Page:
[For the sake of having a repository for my newspaper columns and articles, and allowing a second chance for those who missed them the first time, I reprint them here, with permission. The following ran in The Forum newspaper on August 23, 2014.]
Living Faith: Dating revisited: Is this the best we can do?
By Roxane B. Salonen
I’ve got three teens and a preteen living in my house with a fifth one on the heels of them all.
It doesn’t always work out. Sometimes families fracture and divide. We live in an imperfect world, which I understand and accept, as does God. But that doesn’t mean we shouldn’t strive for wholeness nor do whatever we can to make it happen.
Which brings me back to dating, because marriage doesn’t start at the altar, it begins at dating. The whole purpose of dating, after all, is to discern marriage.
Not everyone agrees. Recently, I shared this anonymous quote on Facebook: “Dating without the intent of getting married is like going to the grocery store with no money. You either leave unsatisfied or take something that isn’t yours.”
“You really believe this?” one friend shot back. When I said yes, he deemed himself speechless.
Maybe it’s because I’m a mother and I’ve been forced to look at this issue from the eyes and heart of one who cares deeply for the souls of her children.
It’s not only a fair discussion but an important one. Our society encourages 10-year-old girls to wear makeup and push-up bras and hints that they are incomplete unless they have a boy by their side.
We seem to think nothing of young dating, yet even while fostering this, caution our young ones to delay marriage until everything in their lives is perfectly aligned.
In other words, we’re promoting couples getting together younger than ever, and marrying older than ever, creating a lot of middle time that can lead to a whole lot of regret.
Spiritually speaking, each person that comes into our lives as a dating partner becomes a part of us. Their soul becomes infused into ours. So the more “experimentation” and failed dating that goes on, the more of our soul is scattered out there, with bits of us left imprinted in the hearts of others and vice versa.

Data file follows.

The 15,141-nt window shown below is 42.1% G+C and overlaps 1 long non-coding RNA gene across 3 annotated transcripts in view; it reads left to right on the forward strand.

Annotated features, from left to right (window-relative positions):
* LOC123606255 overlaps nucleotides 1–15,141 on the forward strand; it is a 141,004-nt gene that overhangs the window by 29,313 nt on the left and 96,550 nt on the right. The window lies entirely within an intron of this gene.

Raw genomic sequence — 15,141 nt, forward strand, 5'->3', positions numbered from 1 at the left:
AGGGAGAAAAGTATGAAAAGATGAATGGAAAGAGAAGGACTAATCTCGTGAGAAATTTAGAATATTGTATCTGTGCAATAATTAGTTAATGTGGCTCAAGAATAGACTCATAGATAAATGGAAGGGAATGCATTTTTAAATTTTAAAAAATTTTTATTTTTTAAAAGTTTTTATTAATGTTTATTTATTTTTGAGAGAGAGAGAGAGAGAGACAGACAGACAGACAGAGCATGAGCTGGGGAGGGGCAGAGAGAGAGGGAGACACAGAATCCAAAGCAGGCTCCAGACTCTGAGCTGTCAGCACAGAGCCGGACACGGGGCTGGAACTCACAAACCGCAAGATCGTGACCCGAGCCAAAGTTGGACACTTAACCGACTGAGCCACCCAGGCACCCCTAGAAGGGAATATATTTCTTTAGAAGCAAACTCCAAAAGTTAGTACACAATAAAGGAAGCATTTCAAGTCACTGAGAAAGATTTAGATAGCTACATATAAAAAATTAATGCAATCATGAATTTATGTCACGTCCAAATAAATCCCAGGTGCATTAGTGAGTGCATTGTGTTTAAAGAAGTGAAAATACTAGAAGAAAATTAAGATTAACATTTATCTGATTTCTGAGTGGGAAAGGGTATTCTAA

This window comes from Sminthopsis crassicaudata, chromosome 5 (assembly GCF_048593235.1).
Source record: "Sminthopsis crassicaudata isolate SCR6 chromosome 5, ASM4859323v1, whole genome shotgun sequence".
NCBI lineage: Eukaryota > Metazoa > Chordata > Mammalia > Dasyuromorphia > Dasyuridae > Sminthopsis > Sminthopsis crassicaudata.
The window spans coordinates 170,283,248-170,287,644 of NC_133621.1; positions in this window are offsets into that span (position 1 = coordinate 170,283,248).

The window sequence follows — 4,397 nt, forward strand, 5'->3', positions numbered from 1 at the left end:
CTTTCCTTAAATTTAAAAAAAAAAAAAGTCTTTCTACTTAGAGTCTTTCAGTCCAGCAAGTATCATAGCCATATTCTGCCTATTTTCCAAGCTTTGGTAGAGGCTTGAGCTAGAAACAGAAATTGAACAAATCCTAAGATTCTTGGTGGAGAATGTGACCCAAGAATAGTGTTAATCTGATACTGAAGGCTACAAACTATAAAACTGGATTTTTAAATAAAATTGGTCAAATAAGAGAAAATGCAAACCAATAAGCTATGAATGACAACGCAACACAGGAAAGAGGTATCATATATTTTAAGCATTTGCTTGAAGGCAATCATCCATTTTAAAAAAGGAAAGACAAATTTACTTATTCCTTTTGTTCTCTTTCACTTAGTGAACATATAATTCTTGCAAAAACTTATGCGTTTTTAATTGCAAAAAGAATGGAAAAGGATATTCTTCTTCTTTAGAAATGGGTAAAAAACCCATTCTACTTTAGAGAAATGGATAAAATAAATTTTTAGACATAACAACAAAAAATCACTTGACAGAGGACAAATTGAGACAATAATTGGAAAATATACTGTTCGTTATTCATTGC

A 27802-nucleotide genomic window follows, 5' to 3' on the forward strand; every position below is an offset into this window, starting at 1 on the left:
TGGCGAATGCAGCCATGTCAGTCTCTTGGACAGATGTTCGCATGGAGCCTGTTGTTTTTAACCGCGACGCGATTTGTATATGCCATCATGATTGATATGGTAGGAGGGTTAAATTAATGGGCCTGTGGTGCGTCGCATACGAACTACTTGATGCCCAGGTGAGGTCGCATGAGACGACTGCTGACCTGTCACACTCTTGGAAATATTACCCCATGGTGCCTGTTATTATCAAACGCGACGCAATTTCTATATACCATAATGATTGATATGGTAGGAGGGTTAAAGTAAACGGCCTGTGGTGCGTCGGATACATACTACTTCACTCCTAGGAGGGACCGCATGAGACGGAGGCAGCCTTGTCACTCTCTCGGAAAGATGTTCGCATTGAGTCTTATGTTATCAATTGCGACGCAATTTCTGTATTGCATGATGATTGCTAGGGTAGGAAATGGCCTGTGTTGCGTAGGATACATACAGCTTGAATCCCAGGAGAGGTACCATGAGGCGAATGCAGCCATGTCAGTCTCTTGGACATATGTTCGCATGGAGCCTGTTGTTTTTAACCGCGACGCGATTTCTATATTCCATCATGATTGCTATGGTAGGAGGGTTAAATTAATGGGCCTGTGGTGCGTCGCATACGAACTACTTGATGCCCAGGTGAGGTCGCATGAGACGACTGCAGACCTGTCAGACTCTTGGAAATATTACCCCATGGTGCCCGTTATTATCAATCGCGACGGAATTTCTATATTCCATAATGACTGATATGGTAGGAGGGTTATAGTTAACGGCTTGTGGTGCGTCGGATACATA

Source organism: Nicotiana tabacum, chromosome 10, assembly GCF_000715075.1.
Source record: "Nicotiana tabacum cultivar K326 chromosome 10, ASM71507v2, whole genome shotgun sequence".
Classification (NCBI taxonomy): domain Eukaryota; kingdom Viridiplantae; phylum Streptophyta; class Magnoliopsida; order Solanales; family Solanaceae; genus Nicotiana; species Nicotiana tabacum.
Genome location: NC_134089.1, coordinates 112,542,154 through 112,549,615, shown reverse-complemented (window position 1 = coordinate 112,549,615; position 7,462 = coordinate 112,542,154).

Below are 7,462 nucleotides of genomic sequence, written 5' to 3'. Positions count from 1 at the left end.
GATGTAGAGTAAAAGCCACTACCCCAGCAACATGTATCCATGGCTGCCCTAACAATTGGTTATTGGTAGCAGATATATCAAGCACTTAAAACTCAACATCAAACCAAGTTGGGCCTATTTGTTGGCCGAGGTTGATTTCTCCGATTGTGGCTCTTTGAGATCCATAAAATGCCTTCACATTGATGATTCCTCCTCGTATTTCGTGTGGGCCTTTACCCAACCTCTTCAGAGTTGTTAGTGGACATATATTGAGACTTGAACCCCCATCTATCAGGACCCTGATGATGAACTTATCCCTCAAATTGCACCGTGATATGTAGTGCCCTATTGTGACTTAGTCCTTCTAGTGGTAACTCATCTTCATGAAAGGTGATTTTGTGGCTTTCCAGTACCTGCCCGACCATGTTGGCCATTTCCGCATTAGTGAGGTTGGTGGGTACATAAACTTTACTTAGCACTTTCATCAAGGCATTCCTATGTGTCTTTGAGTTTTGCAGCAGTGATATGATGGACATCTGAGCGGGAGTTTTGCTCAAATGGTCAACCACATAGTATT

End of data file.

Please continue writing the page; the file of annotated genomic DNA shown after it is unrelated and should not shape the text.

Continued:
So we enter marriage wounded with baggage from all the relationships gone wrong on our shoulders.
Once the first kiss happens, it’s over. You don’t hear about the second kiss. It’s old news. There are no “do-overs” when it comes to giving ourselves away.
So I can’t help but wonder about courtship – an approach to relationships that allows a couple to discern a future spouse from a respectful physical distance, keeping bonding at bay until the right time.
Sounds foreign and outdated, right? But is our current approach better?
We go from young people being single to leading them straight into a sort of mini-marriage, in which unmarried teens are inclined toward being together 24/7 or close. Eventually, the relationship either burns out or a pregnancy, abortion or marriage happens.
If marriage, it may have a rocky start; if pregnancy, a strained beginning; if abortion, a silent heartache. And with each, society weakens, relationship by relationship.
Certainly, I cannot hold up my own life or family as perfect models of how things ought to be, nor do I pretend to have the answers to what I see as a very complex situation.
But what I do see is that we seem to be missing the reality of the high price of dating gone wrong, and the deep heartache that results, leading to emotional wounds that fester and spread, along with the STDs that sometimes accompany them.
A whole lot of people are suffering and souls being punctured because of our poorly thought-out approach to relationships and dating, and I don’t think we should take it as lightly as we do.
A kiss isn’t just a kiss. It forms a bond that leads to something more. That’s how God intended it. But God also had a perfect plan for how that bond was to be manifest – in a way that would bring about the most long-term fulfillment to us.
Maybe it’s time we looked at dating through God’s eyes. Maybe we need to slow down and stop taking what might not be ours to have. If we did, perhaps a lot of bruised souls might be spared.